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Hayden Goethe, Published February 09 2014

West Fargo man keeps 1980s-style baseball league up and running

West Fargo - As he watched Jose Bautista round the bases after hitting a pinch-hit home run with two outs in the bottom of the ninth inning, Jim Pettersen pumped his arms into the air while Todd Clark couldn’t hide the disgust on his face.

This scene – someone celebrating while surrounded by friends after seeing a home run – plays out in man caves all of the time.

But it’s the platform on which the home run occurred that makes what George Ellis provides during the winter so unusual.

Ellis, 68, is in his 27th season running the Computer Baseball League, which is a baseball simulation league that runs on a game called “Micro League Baseball.” The 10 league owners meet each Wednesday during the Major League Baseball offseason in Ellis’ basement in West Fargo to play out their games.

“Not everyone can say they have something exciting to do every Wednesday,” said Linda Ellis, George’s wife.

“Micro League Baseball” was first developed in the mid-1980s for computers and video-game systems such as Atari. The quality of the game’s graphics are similar to what you might find on early Nintendo games like “RBI Baseball.”

Ellis, who serves as chairman of the Fargo American Legion baseball program’s Board of Directors, believes the last time the game was updated was in the early 1990s before it was bought out by a competitor.

Ever since then, Ellis has single-handedly kept the league alive, updating his version of the game with players and statistics from the previous season. Ellis estimates that it takes him 80 to 90 hours during the summer just to set up the league for its winter season.

During the CBL season, Ellis puts together a 38-page newsletter each week recapping the previous week’s games with updated standings and season statistics.

One doesn’t have to go deep into Ellis’ baseball memorabilia-filled basement to see the multiple computers and printers hooked up that keep the CBL in operation. He keeps standings live on a felt board with numbers.

Ellis strolled from game to game on a recent Wednesday night not just to update the standings but also because he has a rooting interest in the games. His team, the Cincinnati Reds, were still fighting for a playoff spot.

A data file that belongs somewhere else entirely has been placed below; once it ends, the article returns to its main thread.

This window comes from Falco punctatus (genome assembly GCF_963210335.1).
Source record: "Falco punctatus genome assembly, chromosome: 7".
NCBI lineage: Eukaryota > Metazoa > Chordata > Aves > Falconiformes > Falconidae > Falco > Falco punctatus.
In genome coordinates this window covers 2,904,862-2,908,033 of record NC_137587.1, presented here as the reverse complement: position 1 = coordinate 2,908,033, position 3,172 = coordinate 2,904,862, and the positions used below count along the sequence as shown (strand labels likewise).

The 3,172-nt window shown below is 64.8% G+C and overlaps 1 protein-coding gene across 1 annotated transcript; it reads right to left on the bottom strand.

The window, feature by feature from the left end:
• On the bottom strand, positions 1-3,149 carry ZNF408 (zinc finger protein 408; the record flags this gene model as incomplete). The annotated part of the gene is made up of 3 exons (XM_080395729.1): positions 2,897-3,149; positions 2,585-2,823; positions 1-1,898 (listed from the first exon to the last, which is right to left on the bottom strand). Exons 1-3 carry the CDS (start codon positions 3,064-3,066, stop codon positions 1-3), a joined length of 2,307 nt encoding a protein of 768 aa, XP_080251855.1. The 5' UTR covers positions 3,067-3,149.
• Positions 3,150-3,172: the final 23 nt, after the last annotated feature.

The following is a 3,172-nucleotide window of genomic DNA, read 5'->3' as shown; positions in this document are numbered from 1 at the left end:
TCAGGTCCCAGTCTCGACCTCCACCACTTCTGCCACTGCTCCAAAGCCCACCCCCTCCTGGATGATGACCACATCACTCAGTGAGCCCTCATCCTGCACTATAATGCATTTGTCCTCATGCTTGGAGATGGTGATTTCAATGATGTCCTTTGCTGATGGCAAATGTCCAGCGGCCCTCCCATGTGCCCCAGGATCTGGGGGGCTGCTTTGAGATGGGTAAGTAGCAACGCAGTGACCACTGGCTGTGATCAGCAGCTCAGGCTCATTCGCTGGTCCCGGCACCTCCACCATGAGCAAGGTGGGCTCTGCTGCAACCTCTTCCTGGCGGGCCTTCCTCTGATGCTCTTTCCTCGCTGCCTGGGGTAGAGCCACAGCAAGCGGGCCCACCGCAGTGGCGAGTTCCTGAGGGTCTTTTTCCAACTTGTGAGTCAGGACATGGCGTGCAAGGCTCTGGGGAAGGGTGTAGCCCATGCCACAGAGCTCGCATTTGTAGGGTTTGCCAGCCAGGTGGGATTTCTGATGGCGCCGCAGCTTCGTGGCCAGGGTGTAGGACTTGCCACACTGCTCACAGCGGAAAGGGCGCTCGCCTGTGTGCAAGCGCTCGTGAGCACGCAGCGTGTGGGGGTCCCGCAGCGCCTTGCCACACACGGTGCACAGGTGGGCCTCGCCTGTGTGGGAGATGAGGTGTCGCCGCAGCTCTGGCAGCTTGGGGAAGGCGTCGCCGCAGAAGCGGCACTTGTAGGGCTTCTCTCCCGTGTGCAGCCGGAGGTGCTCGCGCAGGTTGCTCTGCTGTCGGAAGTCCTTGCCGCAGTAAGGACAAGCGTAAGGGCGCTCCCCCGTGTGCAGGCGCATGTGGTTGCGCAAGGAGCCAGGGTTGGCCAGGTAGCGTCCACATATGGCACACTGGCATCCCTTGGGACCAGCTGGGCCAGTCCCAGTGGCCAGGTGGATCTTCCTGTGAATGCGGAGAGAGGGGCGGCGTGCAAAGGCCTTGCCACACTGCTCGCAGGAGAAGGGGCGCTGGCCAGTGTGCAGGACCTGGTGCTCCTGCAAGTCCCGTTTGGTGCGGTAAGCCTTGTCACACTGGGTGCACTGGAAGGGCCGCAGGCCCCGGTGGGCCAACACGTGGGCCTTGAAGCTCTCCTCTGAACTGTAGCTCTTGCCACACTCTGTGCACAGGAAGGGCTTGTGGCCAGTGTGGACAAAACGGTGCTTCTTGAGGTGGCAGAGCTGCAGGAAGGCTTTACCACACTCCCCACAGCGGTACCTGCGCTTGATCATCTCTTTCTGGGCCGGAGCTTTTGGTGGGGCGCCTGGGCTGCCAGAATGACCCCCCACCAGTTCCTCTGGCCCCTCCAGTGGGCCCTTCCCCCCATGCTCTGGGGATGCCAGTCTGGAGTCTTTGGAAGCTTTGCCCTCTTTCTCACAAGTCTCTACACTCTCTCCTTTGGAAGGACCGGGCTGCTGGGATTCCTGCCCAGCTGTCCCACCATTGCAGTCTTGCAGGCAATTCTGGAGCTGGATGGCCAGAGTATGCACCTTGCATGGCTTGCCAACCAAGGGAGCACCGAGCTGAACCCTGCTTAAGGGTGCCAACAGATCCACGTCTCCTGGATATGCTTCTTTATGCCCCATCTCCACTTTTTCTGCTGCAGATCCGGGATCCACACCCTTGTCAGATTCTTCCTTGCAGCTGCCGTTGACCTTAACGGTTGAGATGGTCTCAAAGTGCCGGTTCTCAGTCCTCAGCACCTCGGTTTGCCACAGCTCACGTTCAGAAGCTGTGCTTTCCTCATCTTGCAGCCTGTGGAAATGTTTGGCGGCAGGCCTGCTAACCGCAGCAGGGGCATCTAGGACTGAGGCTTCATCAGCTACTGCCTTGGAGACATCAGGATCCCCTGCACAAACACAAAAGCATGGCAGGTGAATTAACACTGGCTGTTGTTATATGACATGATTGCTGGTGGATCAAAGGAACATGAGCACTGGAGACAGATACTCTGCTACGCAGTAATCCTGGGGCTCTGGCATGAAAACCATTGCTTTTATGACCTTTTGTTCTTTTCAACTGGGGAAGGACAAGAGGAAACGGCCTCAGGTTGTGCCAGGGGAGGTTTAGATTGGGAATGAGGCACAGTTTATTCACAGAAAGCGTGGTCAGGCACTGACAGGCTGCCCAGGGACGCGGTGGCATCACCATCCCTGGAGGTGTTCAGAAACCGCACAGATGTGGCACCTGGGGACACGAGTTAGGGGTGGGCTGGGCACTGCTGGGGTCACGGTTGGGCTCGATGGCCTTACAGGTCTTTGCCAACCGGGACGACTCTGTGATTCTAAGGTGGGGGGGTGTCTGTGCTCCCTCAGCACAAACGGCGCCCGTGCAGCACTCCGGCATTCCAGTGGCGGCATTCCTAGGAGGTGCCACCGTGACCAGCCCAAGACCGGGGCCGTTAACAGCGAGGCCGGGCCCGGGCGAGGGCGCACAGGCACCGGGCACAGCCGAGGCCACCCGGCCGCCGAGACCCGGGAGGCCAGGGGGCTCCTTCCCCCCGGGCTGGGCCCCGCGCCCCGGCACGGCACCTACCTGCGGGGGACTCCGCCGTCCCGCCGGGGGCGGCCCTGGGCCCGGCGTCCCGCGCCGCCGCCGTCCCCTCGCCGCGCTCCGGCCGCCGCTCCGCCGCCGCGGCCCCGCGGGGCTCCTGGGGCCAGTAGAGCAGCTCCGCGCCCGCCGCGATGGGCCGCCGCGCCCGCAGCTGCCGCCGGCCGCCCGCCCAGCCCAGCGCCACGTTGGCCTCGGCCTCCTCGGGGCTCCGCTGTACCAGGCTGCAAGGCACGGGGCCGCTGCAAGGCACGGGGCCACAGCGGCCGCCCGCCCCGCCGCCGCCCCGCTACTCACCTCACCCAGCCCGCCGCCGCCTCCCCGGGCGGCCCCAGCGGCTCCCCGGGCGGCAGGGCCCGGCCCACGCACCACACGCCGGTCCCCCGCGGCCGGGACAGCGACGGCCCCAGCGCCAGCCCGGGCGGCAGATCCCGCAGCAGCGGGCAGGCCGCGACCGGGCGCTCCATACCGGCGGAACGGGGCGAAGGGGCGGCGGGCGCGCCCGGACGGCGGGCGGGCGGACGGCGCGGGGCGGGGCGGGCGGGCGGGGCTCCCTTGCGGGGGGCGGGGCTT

“Do you think Bud Selig stands behind (Twins manager Ron) Gardenhire and says, ‘C’mon Gardy,’ ” said Clark, who is better known as radio host Jack Michaels.

The league may have been unusual three decades ago. The fact that the game is still being played now – with this much work going into it to keep it updated – is surprising for some of the participants.

“I am shocked at how much time he puts in,” said Wayne Budke, who manages the Tampa Bay Devil Rays in the CBL.

And while the CBL operates like a video game league, the managers of teams don’t push buttons to swing a bat or throw a pitch. Instead, they enter key codes on offense and defense every time a new batter comes to the plate.

For example, on offense there are codes for “swing away, aggressive run” or “hit and run.” On defense, the play card includes “infield in at corners” or “pitch around.”

This keeps the 10 managers, who pay an annual $75 entry fee, very much involved not just in roster management but also game management.

The lengths that Ellis – formerly the sports information director at North Dakota State – goes to keep the league running are often equaled by the lengths some owners would go in order to attend every Wednesday night.

Kyle Richardson, who manages the CBL’s Washington Nationals, showed up one night during the league’s trade deadline after the birth of his child.

“After 45 minutes, my wife called and said, ‘Are you still there? You said you were just stopping by,’ ” Richardson recalled, which drew plenty of laughs from the other managers.

The league started in 1988, with Ellis and Pettersen the only remaining original members.

The venues to host the CBL have changed over the years, with previous seasons being played on campus at NDSU and in the press box at Newman Outdoor Field before finally winding up at Ellis’ house.

Ellis says he even reached out to the company that created “Micro League Baseball” roughly 20 years ago to tell them about his league.

“When I put out this newsletter before the company closed, they were kind of shocked,” Ellis said.

The league isn’t without its quirks. Ellis admits that when things go wrong with the game, sometimes there’s nothing he can do.

“I can’t get any tech support because the game no longer is in existence,” Ellis said.

Richardson reviewed the box score from one of his games after its completion and noticed a run missing from the individual portion of the box.

“That’s what happens when you’re playing with equipment from the early ’60s,” he said, exaggerating a bit.

Readers can reach Forum Assistant Sports Editor

Hayden Goethe at (701) 241-5558